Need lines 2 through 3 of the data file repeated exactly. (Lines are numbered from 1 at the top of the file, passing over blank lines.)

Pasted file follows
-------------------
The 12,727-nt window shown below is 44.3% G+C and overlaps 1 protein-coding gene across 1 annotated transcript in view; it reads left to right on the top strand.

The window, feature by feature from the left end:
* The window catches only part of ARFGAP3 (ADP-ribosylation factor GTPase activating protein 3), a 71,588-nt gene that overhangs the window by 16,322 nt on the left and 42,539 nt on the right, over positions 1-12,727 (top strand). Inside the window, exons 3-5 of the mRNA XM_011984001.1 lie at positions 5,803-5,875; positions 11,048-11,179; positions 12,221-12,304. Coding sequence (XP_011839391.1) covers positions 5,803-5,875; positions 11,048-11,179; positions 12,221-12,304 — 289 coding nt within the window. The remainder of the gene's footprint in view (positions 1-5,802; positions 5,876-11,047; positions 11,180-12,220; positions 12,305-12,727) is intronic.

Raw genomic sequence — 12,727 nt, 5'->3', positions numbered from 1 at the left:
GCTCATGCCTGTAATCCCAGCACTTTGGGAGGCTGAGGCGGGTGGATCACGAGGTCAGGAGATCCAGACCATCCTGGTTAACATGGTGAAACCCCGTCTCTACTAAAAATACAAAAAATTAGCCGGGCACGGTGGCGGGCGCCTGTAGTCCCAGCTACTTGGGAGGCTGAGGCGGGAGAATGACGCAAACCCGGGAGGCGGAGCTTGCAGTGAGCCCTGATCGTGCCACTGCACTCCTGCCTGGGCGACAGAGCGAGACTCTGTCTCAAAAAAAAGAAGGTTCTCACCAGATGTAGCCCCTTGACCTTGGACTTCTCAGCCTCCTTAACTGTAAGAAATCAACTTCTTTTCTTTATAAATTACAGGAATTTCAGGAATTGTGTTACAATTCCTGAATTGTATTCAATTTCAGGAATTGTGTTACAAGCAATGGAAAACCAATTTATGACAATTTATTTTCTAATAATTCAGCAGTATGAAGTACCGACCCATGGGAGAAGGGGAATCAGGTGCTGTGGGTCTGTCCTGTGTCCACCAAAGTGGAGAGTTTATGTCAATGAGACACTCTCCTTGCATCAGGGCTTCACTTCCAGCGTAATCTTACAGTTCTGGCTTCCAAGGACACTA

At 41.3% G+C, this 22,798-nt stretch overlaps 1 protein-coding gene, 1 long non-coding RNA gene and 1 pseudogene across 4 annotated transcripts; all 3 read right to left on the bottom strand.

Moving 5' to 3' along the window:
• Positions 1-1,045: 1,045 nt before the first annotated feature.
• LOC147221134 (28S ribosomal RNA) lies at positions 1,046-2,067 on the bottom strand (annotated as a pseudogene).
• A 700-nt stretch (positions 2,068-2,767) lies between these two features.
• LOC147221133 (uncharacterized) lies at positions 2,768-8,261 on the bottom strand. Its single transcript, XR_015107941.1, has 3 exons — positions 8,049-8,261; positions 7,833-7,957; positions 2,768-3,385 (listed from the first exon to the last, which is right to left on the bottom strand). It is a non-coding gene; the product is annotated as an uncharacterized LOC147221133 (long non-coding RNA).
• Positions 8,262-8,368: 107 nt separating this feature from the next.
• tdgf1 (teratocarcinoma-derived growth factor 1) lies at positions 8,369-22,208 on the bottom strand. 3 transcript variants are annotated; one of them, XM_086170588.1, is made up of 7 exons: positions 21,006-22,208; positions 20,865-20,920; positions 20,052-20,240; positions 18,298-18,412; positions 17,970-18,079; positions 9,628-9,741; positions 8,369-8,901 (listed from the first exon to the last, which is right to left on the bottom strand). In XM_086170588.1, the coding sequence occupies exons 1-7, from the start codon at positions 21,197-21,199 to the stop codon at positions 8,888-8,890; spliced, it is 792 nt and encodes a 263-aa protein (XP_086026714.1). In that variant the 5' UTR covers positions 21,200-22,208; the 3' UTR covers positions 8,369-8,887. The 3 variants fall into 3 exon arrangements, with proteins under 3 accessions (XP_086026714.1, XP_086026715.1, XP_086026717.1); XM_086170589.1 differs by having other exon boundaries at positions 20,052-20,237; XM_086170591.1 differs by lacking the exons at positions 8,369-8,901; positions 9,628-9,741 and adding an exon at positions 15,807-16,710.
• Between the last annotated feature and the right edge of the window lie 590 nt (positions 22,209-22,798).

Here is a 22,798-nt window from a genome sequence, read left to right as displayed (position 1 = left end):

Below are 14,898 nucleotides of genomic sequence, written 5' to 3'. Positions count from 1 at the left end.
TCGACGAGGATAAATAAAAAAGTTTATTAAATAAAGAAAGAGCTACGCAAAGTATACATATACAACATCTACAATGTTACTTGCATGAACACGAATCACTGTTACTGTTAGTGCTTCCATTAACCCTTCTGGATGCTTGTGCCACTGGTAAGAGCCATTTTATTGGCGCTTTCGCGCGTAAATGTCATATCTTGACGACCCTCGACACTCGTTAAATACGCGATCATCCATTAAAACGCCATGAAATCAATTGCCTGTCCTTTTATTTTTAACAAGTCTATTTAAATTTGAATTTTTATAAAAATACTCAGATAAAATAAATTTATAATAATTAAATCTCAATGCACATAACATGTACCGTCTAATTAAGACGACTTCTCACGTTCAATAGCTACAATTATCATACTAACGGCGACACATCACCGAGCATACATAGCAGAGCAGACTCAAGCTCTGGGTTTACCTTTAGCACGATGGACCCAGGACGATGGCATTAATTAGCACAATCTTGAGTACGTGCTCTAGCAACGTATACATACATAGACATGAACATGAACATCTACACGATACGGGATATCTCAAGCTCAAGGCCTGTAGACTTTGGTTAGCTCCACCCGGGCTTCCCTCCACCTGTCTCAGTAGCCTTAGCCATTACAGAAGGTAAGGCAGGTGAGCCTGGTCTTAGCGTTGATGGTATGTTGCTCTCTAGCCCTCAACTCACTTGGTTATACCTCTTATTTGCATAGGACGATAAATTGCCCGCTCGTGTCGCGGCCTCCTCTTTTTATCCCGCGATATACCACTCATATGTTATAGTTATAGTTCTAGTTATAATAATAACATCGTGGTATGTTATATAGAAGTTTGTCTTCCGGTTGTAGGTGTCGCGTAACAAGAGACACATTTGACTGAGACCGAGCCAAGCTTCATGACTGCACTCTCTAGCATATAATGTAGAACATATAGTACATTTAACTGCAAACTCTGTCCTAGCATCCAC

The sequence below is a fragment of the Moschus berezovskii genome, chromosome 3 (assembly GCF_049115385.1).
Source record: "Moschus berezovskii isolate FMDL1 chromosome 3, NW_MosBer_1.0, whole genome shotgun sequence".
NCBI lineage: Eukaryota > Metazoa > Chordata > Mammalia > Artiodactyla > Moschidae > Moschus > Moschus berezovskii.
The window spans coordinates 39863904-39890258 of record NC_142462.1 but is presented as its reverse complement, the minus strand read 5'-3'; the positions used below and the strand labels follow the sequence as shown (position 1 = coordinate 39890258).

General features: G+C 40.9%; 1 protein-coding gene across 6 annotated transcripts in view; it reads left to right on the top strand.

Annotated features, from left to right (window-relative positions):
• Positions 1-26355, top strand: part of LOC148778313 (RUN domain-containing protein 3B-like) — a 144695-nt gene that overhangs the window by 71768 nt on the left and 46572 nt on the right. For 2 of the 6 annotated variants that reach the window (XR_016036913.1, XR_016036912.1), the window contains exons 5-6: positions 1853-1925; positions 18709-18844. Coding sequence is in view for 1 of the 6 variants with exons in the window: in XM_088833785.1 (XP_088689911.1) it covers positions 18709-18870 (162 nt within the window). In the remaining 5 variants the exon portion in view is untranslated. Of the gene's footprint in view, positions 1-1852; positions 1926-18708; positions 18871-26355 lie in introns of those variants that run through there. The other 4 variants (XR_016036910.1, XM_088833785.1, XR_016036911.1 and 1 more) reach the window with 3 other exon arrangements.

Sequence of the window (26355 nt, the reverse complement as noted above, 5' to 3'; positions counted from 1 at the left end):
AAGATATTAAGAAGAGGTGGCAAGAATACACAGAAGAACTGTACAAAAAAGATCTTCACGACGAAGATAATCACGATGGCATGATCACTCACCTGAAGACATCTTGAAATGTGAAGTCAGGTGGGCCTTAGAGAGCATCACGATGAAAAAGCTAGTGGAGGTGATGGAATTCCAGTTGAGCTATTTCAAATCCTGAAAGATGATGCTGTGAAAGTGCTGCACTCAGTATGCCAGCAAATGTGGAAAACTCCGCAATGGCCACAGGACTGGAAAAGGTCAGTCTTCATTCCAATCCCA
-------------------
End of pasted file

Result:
The window, feature by feature from the left end:
* The window catches only part of ARFGAP3 (ADP-ribosylation factor GTPase activating protein 3), a 71,588-nt gene that overhangs the window by 16,322 nt on the left and 42,539 nt on the right, over positions 1-12,727 (top strand). Inside the window, exons 3-5 of the mRNA XM_011984001.1 lie at positions 5,803-5,875; positions 11,048-11,179; positions 12,221-12,304. Coding sequence (XP_011839391.1) covers positions 5,803-5,875; positions 11,048-11,179; positions 12,221-12,304 — 289 coding nt within the window. The remainder of the gene's footprint in view (positions 1-5,802; positions 5,876-11,047; positions 11,180-12,220; positions 12,305-12,727) is intronic.